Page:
Let’s face it: These days, no self-respecting fifth grader is going to be caught dead with a hardcopy dictionary. Doesn’t everyone know that kids look up everything online? Traditions die hard—even when they no longer make sense.

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The Places You’ll Go

Catherine Horiuchi  |  May 19, 2021

MY TWIN DAUGHTERS just finished sorting through college offers and making their decision ahead of the May 1 acceptance deadline. With nearly 3,000 four-year colleges to choose from, how did they decide?
It wasn’t easy. The pandemic didn’t just close our local public schools. It also ended visits from universities and limited school-based college counseling. Counselors compensated with lunchtime workshops, links to webinars, and lots of robocalls and emails urging students to fill out and submit the Free Application for Federal Student Aid (FAFSA).

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College Crapshoot

Catherine Horiuchi  |  Feb 8, 2021

A LIFE OF FRUGALITY might mean your children graduate college debt-free, which is a major accomplishment. But what about your happy-go-lucky neighbors, who spent every dime they earned and never saved for college?
At issue here is the Free Application for Federal Student Aid (FAFSA), which is the basis for the all-important expected family contribution (EFC). The whole thing can seem like one big crapshoot, as I can now attest.
The EFC may determine that your spendthrift neighbors’ kids also get to graduate debt-free.

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Goodbye Assets

Catherine Horiuchi  |  Jan 12, 2021

MY TWINS ARE SENIORS in high school. That means, pandemic or no pandemic, we spent the fall applying to colleges.
Here in California, the pandemic closed public schools in March and most did not reopen for in-person teaching with the start of the current academic year. That forced parents to stand in for college counselors. The preparations high school juniors usually engage in, such as visiting colleges and taking standardized tests, didn’t occur this past spring or summer.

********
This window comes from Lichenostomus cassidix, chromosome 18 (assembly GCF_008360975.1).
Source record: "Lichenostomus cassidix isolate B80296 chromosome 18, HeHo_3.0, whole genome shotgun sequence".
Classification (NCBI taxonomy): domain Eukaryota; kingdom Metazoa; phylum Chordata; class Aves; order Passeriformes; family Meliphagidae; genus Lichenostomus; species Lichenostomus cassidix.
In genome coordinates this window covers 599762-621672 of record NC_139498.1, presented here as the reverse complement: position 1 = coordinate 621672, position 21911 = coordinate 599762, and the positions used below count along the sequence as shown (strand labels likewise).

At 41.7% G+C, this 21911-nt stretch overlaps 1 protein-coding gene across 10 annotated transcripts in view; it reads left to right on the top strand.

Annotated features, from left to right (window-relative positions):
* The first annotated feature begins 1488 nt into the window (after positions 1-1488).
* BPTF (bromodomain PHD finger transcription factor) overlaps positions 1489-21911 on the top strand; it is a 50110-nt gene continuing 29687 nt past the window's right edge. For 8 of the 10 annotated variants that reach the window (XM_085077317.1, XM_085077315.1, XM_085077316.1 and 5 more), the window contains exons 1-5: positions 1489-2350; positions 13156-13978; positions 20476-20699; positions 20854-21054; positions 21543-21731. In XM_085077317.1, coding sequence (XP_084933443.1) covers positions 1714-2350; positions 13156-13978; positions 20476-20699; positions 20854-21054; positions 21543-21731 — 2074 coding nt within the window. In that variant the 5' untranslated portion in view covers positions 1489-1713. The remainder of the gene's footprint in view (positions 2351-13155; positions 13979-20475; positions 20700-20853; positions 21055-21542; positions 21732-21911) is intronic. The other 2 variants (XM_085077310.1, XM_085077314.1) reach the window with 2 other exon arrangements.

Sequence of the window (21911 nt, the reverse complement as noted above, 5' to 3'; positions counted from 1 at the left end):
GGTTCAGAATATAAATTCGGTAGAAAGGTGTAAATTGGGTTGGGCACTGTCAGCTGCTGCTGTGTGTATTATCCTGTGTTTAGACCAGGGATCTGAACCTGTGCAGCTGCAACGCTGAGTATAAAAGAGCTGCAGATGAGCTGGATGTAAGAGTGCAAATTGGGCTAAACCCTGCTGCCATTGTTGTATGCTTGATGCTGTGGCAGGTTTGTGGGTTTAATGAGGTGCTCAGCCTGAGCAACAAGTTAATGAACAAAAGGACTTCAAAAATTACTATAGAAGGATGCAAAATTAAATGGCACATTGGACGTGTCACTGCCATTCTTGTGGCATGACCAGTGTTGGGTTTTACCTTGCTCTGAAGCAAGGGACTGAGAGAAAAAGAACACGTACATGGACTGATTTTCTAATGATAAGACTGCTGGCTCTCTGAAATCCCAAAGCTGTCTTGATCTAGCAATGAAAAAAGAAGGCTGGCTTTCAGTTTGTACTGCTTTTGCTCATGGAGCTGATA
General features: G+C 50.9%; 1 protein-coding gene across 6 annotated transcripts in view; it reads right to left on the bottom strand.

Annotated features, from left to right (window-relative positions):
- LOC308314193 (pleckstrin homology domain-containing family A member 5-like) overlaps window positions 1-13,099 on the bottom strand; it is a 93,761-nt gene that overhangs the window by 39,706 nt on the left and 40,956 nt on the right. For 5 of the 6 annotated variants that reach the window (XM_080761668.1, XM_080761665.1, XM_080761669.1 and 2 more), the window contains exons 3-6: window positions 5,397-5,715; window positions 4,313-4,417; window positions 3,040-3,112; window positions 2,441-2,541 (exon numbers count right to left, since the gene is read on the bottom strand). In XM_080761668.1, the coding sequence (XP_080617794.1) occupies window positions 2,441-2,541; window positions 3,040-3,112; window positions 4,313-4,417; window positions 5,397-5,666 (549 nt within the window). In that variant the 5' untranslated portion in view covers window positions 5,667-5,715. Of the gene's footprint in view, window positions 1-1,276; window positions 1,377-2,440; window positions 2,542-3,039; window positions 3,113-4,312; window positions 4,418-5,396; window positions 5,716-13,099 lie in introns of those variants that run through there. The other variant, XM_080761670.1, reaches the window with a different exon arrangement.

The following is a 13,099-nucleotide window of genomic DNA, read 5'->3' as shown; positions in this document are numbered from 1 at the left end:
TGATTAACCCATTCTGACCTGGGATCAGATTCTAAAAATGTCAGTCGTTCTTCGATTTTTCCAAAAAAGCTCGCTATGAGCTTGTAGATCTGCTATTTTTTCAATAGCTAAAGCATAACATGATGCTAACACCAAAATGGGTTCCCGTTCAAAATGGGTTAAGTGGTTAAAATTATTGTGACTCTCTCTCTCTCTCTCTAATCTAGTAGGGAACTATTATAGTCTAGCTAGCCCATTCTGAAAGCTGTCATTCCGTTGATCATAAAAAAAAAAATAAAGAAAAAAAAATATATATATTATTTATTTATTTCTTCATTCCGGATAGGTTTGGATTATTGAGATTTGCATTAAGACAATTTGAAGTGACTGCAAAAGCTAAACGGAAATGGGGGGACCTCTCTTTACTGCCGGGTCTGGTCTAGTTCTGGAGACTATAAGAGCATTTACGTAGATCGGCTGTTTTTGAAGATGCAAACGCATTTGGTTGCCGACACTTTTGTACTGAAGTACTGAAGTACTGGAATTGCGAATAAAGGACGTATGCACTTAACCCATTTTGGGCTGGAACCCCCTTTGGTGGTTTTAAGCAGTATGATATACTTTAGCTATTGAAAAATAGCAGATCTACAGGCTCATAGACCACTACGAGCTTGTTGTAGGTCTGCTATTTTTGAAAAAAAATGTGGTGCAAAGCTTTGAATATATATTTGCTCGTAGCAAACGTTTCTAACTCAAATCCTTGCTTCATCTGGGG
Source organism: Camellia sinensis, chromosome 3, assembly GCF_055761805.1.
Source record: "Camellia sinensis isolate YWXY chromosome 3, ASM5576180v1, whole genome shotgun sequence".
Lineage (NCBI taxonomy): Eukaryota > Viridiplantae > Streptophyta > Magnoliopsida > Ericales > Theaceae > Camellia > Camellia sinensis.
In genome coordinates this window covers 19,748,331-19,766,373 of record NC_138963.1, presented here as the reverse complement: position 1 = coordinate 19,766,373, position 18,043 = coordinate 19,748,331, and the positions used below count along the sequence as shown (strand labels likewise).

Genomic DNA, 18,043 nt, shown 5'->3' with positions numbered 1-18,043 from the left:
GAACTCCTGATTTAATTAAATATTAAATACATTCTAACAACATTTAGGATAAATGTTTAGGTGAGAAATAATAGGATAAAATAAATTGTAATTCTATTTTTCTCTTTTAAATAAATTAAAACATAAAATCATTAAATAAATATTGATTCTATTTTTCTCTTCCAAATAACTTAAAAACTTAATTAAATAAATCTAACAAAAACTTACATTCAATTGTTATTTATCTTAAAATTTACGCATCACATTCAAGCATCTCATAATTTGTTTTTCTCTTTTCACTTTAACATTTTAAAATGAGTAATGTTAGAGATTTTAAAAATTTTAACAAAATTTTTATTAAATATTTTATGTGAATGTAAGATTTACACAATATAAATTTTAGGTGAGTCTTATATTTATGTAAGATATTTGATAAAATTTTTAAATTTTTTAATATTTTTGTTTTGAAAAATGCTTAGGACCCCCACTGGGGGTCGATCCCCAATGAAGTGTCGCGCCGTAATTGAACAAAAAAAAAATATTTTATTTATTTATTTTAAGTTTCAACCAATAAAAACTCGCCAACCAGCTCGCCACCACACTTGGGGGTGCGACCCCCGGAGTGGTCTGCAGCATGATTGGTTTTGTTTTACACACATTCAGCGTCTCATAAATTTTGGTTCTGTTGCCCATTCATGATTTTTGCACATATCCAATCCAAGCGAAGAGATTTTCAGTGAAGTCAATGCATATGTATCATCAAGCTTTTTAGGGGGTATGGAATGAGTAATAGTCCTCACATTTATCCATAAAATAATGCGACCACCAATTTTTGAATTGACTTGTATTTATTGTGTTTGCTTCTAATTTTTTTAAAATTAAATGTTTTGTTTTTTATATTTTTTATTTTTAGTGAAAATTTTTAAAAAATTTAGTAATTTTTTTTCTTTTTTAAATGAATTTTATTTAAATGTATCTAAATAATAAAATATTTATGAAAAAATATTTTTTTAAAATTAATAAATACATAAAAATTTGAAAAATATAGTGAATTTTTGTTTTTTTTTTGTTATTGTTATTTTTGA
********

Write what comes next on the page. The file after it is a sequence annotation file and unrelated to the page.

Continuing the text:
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Four College Lessons

Bill Anderson  |  Dec 18, 2020

HELPING YOUR CHILD choose a college that’s a good fit—and that you and your teenager can afford—can be a confusing process. The right fit can be a life- and paycheck-enhancing experience. The wrong fit can be a waste of time and money.
In the past two years, my wife and I have helped our son and daughter pick colleges. Along the way, we’ve learned four lessons I wish we’d known at the start of the process.

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Saved by Borrowing

Morgen Henderson  |  May 12, 2020

IN HIGH SCHOOL, I worked at a local roller-skating rink to save money for college. I calculated that, if I kept working at the same rate once I was in college, I could make it through my four-year degree without taking on any student loans.
I was determined to make it work.
In my freshman year, my plan started with a budget—and that budget included this simple edict: Spend the least amount possible on everything.

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Educated Consumers

Kristine Hayes   |  Sep 18, 2019

COLLEGE STUDENTS who borrow graduate with an average $37,000 in loans. While many people believe loans are the only way to finance a college education, that’s simply not the case. Here are five ways to get an advanced education while minimizing debt:
1. Stay close to home. Sure, it’s fun to think about moving across the country to go to school. But staying close to home after high school comes with several benefits.

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Matter of Degree

Richard Quinn  |  Aug 13, 2019

YES, EDUCATION is invaluable. But should young adults go to college to obtain a piece of paper that may mean little in the real world? Is the student debt we hear so much about really worth it? Could pushing college attendance for all be as misguided as pushing homeownership for all?
I’m not against formal education. I put four children through college. In fact, I believe parents are obligated to cover their children’s college costs,